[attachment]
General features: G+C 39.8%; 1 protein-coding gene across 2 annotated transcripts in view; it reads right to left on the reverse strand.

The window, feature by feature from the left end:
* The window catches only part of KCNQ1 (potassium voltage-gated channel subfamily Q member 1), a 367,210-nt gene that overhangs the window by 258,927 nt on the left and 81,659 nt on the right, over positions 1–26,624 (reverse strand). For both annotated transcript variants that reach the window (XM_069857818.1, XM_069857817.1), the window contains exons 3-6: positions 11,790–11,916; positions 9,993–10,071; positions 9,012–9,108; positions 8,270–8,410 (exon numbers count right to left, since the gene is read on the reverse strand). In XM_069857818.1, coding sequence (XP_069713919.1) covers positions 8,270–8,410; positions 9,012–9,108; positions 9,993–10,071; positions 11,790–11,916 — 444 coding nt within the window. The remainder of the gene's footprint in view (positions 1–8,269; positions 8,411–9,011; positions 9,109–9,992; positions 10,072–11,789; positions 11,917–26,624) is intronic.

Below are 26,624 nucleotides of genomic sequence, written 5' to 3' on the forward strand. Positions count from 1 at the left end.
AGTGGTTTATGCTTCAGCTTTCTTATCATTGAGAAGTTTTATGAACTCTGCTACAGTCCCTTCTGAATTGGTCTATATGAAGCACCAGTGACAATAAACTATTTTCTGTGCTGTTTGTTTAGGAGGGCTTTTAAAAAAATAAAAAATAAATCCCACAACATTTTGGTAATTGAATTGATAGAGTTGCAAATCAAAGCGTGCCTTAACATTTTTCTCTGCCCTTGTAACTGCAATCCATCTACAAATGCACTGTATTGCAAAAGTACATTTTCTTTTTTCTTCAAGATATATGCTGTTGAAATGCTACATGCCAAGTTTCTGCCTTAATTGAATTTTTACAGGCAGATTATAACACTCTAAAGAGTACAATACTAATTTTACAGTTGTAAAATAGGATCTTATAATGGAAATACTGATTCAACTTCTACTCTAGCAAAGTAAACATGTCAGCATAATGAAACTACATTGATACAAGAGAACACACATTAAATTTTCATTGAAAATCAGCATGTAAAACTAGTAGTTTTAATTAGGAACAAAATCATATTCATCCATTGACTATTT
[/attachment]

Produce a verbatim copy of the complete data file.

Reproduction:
General features: G+C 39.8%; 1 protein-coding gene across 2 annotated transcripts in view; it reads right to left on the reverse strand.

The window, feature by feature from the left end:
* The window catches only part of KCNQ1 (potassium voltage-gated channel subfamily Q member 1), a 367,210-nt gene that overhangs the window by 258,927 nt on the left and 81,659 nt on the right, over positions 1–26,624 (reverse strand). For both annotated transcript variants that reach the window (XM_069857818.1, XM_069857817.1), the window contains exons 3-6: positions 11,790–11,916; positions 9,993–10,071; positions 9,012–9,108; positions 8,270–8,410 (exon numbers count right to left, since the gene is read on the reverse strand). In XM_069857818.1, coding sequence (XP_069713919.1) covers positions 8,270–8,410; positions 9,012–9,108; positions 9,993–10,071; positions 11,790–11,916 — 444 coding nt within the window. The remainder of the gene's footprint in view (positions 1–8,269; positions 8,411–9,011; positions 9,109–9,992; positions 10,072–11,789; positions 11,917–26,624) is intronic.

Below are 26,624 nucleotides of genomic sequence, written 5' to 3' on the forward strand. Positions count from 1 at the left end.
AGTGGTTTATGCTTCAGCTTTCTTATCATTGAGAAGTTTTATGAACTCTGCTACAGTCCCTTCTGAATTGGTCTATATGAAGCACCAGTGACAATAAACTATTTTCTGTGCTGTTTGTTTAGGAGGGCTTTTAAAAAAATAAAAAATAAATCCCACAACATTTTGGTAATTGAATTGATAGAGTTGCAAATCAAAGCGTGCCTTAACATTTTTCTCTGCCCTTGTAACTGCAATCCATCTACAAATGCACTGTATTGCAAAAGTACATTTTCTTTTTTCTTCAAGATATATGCTGTTGAAATGCTACATGCCAAGTTTCTGCCTTAATTGAATTTTTACAGGCAGATTATAACACTCTAAAGAGTACAATACTAATTTTACAGTTGTAAAATAGGATCTTATAATGGAAATACTGATTCAACTTCTACTCTAGCAAAGTAAACATGTCAGCATAATGAAACTACATTGATACAAGAGAACACACATTAAATTTTCATTGAAAATCAGCATGTAAAACTAGTAGTTTTAATTAGGAACAAAATCATATTCATCCATTGACTATTT